It is demand for oil that may peak as governments adapt to the problems of global warming, security of supply and an amplitude of market volatility that could bring economic ruin to nations and then the world. Oil-demand may be reduced preemptively to the production peak (peak oil) through more efficient vehicle technologies and finding alternative energy sources. Ultimately electricity is seen as the best "supply vector" for delivering energy to users. Probably it is a game of "tag" between reducing demand and falling supply; whichever comes first will win-out.
Peak Oil is the global term used to describe an eventuality when world oil production reaches a maximum, and then relentlessly falls. Such "peak" models are based on an inexorable rise in demand for oil, against an infrastructural lack by which to meet that demand (i.e. you can't pump out more). Supply-demand gaps are to be expected en route but once the peak is reached, the shortfall in supply is catastrophic. As a rider to this, it should be noted that there is no such thing really as "global peak oil" since different fields, under the control of various regimes will peak at different times, thus shifting the emphasis of economic and political control across the globe. Those without oil will become weak and those with plenty of it will become strong - or targets for other nations who want to grab their oil.
Now, the assumption of relentless demand has been called into question in a new report entitled "The Beginning and End of Oil" by Peter Hughes, who is a director of Arthur D. Little's global energy and utilities practice. The main issues surrounding oil, climate change, security of supply, and an amplitude of market volatility that could bring economic ruin to nations and then the world, are lucidly clear. Rather than simply waiting in a spirit of foregone conclusion for these calamities to unfold, it is likely that governments will be forced to act preemptively to anticipate and provide alternatives, which will curb demand for oil.
It is a global energy-mix that is to be contrived, rather than a single solution, which there is not. The recent hike to $150 and then a crash to $30 for a barrel of oil hand in hand with the credit crunch, makes it clear to most governments that deliberately reducing our demand on oil is a policy imperative. Of all the energy-resources, oil is especially vulnerable since more than half of the world's 30 billion barrel annual count goes to fuel transportation. The absence of alternatives to oil-based fuels has cemented the outstanding stature of oil as literally empowering the engines of progress.
However, a chain of policy initiatives spanning the globe is encouraging more energy-efficient technologies throughout the transportation sector - whether on the road or in the air. High efficiency diesel engines and hybrid and regenerative breaking systems can extract more than twice the tank to wheels miles that conventional spark-ignition/petrol engines can. Meanwhile there are aircraft fuselage designs that promise savings of 30% on fuel costs, and high-temperature aircraft engines that recover energy more efficiently from fuel, so long as sufficient quantities of metals such as hafnium can be recovered to bring them to a proficient reality.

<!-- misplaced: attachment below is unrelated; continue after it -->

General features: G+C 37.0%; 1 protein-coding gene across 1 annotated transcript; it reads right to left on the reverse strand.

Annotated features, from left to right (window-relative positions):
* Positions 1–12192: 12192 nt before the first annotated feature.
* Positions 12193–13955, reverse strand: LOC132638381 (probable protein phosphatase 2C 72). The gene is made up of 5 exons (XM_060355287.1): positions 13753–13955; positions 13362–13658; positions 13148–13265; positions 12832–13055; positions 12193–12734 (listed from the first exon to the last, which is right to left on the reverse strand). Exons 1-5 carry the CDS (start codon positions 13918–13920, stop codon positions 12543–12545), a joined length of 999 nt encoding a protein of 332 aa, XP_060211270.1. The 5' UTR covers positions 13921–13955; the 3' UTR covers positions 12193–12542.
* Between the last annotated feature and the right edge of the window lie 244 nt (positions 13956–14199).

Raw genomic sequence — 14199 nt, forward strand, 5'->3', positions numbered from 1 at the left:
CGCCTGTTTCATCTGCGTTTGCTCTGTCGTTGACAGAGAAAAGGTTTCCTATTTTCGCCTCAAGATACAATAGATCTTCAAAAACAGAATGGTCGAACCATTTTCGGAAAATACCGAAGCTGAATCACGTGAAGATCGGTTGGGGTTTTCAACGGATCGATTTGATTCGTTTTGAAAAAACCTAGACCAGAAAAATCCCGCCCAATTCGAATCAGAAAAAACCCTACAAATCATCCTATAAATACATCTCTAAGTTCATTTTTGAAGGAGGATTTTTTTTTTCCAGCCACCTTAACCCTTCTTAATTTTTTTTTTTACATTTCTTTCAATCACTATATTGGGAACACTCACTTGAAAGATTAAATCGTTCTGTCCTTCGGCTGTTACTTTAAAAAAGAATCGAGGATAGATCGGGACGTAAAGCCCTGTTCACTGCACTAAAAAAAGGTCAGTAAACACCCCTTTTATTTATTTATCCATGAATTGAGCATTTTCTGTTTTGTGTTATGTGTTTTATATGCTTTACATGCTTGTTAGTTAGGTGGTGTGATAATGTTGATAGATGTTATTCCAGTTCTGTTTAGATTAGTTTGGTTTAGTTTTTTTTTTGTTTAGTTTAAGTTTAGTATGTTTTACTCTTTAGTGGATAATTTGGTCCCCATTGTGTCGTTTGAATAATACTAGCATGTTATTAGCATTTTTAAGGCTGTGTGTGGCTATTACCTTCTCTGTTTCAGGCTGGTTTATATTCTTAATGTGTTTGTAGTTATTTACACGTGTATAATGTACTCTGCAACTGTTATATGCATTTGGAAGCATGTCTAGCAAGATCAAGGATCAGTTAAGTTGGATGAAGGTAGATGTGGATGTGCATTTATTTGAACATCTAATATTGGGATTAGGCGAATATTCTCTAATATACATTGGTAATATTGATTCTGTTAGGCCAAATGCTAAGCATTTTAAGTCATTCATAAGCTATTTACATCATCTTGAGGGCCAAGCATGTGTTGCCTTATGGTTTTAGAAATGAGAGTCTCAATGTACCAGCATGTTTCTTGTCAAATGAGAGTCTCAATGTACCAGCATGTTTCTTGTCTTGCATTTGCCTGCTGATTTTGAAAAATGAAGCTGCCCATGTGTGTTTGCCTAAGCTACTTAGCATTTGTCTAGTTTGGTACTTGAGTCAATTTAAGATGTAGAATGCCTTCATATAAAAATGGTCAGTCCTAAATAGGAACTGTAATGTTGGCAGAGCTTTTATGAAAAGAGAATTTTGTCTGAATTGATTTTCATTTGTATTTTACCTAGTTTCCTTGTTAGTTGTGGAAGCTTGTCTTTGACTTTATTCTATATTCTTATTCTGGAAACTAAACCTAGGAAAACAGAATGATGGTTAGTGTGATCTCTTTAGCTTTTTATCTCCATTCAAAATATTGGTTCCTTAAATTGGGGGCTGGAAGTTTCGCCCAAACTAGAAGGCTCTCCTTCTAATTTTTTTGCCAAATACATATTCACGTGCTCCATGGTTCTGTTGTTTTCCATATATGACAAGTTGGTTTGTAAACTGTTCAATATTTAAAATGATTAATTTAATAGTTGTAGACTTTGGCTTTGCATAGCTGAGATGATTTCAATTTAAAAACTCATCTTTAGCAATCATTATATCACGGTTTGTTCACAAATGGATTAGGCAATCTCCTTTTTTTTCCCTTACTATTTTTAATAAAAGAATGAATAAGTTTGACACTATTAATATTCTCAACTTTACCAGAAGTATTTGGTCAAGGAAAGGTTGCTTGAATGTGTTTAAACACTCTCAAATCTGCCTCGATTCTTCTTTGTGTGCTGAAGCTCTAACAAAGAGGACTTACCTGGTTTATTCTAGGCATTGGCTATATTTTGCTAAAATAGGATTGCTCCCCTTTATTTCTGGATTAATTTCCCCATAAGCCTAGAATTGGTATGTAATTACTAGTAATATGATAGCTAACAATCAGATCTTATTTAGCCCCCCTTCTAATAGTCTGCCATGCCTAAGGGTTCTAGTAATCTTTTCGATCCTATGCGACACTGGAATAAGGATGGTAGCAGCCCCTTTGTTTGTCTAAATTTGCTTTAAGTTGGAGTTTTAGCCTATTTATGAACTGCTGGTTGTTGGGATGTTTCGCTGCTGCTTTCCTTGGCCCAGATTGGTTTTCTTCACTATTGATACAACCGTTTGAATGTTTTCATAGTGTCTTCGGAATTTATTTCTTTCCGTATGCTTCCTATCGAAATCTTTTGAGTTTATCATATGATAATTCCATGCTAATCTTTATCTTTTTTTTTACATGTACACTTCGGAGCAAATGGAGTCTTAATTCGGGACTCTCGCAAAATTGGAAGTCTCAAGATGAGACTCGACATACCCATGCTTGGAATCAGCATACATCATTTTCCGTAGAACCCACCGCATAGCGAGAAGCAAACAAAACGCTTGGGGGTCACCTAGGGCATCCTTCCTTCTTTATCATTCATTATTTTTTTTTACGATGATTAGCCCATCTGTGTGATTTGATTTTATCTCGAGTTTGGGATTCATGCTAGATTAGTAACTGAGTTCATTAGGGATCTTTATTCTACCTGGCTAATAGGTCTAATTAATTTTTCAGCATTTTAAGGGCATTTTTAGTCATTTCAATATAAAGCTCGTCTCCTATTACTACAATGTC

Peter Hughes, a director of Arthur D. Little's global energy and utilities practice, said:
"As the number of new policy measures implemented to reduce reliance on hydrocarbons for transportation reaches critical mass over the next 10 years, the world could see downward pressure on demand for oil and oil-products materialize much sooner than the [oil] industry would currently concede. Depending upon how quickly the transportation sector begins its migration away from oil, we could find ourselves at a tipping point in which demand for oil peaks much earlier than the industry currently anticipates, before going into long-term decline."
In the wavering scales of the energy-balance, (the report says that) oil and gas companies should reconsider the sustainability of their business models and accelerate their moves to spread into other sectors of the "energy value chain" (not a phrase I would use but is "management speak"). A greatly increased contribution from coal, natural gas, nuclear power and "other alternatives to hydrocarbons" (whatever they may prove to be) is to be expected.
The report concludes that electricity is likely to be the main supply vector for delivering energy to customers which will "create demand for multiple sources of clean power as well as the infrastructure to deliver it."
All in all, it is better to close the stable door before the horse bolts, rather than after. We will need to make the kind of changes outlined eventually, so let's begin making them now, while we still have enough conventional energy in hand to establish new paths. Probably we are involved in a game of "tag" between reducing demand and falling supply. Whichever comes first will win-out.
By. Professor Chris Rhodes
Professor Chris Rhodes is a writer and researcher. He studied chemistry at Sussex University, earning both a B.Sc and a Doctoral degree (D.Phil.); rising to become the youngest professor of physical chemistry in the U.K. at the age of 34.
A prolific author, Chris has published more than 400 research and popular science articles (some in national newspapers: The Independent and The Daily Telegraph)
He has recently published his first novel, "University Shambles" was published in April 2009 (Melrose Books). http://universityshambles.com